Elitism of Urban Planning
The Atlantic’s recent story “The Next Slum” is the kind of piece that gets people talking, as stories about urban life and the growth of suburbs and exurbs tend to do. We just weighed in on the subject ourselves last week.
But what I found most interesting – and disturbing – about the Atlantic piece was what it left out.
Author Christopher Leinberger, a visiting fellow at the Brookings Institute and an urban planning professor, predicts the decline of the exurbs: Today’s McMansions turning into tomorrow’s tenements. Cities and urban-style living, in the meantime, will become more desirable as people choose communities where they can walk and socialize with their neighbors. As proof, the article cites the popularity of suburban towns that have walkable urban centers, featuring a mix of residential and commercial development.
I’ve seen those places: Seaside in Florida, or Kentlands, in Gaithersburg, Md. And they are nice, with homes built close to each other, featuring front porches and town squares, a throwback to small towns, a contrast to the isolation of the cul-de-sacs. This whole movement started back in the 1980s and was popularized by Miami architects Andres Duany and Elizabeth Plater-Zyberk. It came to be know as New Urbanism and there are developments like it around the county, examples of Leinberger’s thesis.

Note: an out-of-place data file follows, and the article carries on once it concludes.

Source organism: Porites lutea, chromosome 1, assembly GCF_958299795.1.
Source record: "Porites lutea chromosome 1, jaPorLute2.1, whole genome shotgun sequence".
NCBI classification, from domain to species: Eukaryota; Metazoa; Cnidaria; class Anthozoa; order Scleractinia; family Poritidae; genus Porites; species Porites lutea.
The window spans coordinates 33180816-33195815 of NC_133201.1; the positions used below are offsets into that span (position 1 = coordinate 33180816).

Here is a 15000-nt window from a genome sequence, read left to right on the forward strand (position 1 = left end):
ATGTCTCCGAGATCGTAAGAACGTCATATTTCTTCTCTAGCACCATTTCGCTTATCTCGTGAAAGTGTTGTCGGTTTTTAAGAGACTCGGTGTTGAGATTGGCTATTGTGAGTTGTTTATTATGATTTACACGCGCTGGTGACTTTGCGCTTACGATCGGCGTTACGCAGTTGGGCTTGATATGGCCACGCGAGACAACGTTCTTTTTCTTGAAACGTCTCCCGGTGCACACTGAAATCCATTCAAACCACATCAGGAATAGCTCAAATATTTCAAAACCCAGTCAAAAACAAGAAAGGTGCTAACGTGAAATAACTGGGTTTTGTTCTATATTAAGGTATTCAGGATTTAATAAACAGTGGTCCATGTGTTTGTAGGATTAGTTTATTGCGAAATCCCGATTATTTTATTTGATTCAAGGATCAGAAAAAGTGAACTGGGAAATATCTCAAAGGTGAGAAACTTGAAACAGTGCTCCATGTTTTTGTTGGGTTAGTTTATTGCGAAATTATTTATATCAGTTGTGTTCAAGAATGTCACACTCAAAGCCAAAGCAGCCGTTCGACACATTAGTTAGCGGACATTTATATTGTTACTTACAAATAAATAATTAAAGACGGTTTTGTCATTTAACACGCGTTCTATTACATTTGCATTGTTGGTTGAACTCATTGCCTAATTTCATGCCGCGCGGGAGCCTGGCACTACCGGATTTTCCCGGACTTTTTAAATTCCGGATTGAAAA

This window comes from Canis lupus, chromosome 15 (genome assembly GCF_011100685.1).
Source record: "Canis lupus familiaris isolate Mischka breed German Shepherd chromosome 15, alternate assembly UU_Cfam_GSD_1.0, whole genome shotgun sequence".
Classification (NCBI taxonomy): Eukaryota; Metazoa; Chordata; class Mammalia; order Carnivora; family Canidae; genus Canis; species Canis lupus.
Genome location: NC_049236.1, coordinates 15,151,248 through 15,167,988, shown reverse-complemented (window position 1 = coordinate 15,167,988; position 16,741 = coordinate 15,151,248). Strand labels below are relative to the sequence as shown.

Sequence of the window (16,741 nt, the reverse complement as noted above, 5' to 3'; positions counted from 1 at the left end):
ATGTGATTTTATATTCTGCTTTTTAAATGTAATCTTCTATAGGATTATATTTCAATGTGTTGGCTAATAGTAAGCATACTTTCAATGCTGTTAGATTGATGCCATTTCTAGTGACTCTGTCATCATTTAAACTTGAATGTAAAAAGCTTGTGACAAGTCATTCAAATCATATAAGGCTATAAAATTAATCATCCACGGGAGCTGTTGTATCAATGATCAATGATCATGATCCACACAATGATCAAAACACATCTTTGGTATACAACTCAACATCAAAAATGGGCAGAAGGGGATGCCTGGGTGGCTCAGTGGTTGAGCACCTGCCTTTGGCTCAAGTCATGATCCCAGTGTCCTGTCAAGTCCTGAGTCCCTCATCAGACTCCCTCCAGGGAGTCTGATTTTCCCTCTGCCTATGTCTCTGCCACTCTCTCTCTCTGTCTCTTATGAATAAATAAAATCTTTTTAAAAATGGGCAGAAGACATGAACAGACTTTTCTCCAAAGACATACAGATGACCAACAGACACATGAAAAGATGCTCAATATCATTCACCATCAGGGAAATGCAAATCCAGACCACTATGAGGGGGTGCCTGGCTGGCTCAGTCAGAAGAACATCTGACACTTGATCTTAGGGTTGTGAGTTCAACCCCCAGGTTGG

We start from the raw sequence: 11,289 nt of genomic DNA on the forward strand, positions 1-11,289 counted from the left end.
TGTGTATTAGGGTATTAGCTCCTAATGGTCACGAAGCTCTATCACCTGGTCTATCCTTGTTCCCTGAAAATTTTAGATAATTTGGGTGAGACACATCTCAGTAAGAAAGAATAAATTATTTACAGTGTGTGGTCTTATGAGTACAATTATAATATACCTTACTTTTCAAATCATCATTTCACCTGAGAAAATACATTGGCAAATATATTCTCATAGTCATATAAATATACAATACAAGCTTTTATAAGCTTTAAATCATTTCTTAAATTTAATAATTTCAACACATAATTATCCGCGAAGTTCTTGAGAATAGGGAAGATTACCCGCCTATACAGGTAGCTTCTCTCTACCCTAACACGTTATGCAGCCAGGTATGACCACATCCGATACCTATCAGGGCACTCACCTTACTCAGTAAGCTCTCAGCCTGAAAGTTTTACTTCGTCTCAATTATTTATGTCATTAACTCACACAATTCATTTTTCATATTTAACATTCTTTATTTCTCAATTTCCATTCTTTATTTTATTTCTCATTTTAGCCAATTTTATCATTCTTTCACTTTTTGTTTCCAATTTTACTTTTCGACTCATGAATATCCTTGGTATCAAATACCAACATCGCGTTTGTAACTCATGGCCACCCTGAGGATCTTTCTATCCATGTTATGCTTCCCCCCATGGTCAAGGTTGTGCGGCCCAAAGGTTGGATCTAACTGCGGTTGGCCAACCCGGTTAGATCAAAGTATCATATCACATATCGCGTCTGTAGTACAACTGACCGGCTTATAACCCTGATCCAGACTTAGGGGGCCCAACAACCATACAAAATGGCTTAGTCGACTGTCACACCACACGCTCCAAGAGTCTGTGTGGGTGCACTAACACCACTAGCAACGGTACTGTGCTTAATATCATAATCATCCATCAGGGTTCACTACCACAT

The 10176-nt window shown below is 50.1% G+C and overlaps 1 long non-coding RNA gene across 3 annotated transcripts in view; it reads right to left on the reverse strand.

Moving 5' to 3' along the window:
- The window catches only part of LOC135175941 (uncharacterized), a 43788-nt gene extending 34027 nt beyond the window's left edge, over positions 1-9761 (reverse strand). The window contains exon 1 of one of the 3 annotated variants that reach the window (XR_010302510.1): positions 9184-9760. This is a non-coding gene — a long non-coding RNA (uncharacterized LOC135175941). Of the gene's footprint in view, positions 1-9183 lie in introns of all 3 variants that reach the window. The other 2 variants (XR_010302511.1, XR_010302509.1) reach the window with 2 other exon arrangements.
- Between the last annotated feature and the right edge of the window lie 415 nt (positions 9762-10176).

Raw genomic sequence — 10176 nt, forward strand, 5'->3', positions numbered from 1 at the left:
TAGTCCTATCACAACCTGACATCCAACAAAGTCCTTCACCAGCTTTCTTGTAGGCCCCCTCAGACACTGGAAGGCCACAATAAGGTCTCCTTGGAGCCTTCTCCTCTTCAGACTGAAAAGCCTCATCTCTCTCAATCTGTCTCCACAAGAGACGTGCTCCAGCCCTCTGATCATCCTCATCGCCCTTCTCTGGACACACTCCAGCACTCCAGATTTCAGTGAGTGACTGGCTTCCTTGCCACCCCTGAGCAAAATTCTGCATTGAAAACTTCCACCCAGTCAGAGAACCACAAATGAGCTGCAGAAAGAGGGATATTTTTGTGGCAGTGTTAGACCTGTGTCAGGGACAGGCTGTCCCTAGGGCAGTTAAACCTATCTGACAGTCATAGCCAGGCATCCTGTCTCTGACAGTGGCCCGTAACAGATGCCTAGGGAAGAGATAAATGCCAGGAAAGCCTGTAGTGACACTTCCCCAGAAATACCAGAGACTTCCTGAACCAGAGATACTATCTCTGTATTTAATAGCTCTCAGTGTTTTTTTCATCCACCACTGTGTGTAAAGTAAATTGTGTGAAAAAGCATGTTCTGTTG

But what he fails to point out is this: New Urbanism’s greatest failure has been its inability to provide for mixed-income housing. That was the idea at the start – all this neighborliness and high-density development was supposed to include people of all income levels. That was the dream. But the developments proved to be so popular, and so expensive, that the moderate income houses never did get built on any substantial scale. The only mixed-income living at Kentlands turned out to be the Au pair suites above the garages.
Leinberger also is a real-estate developer. That should tell you something about his view. It’s nice to talk about desirable communities and walkable urban centers. But the biggest dilemma for urban planners and developers is not building these traditional-style towns. It’s giving everyone a piece of the dream.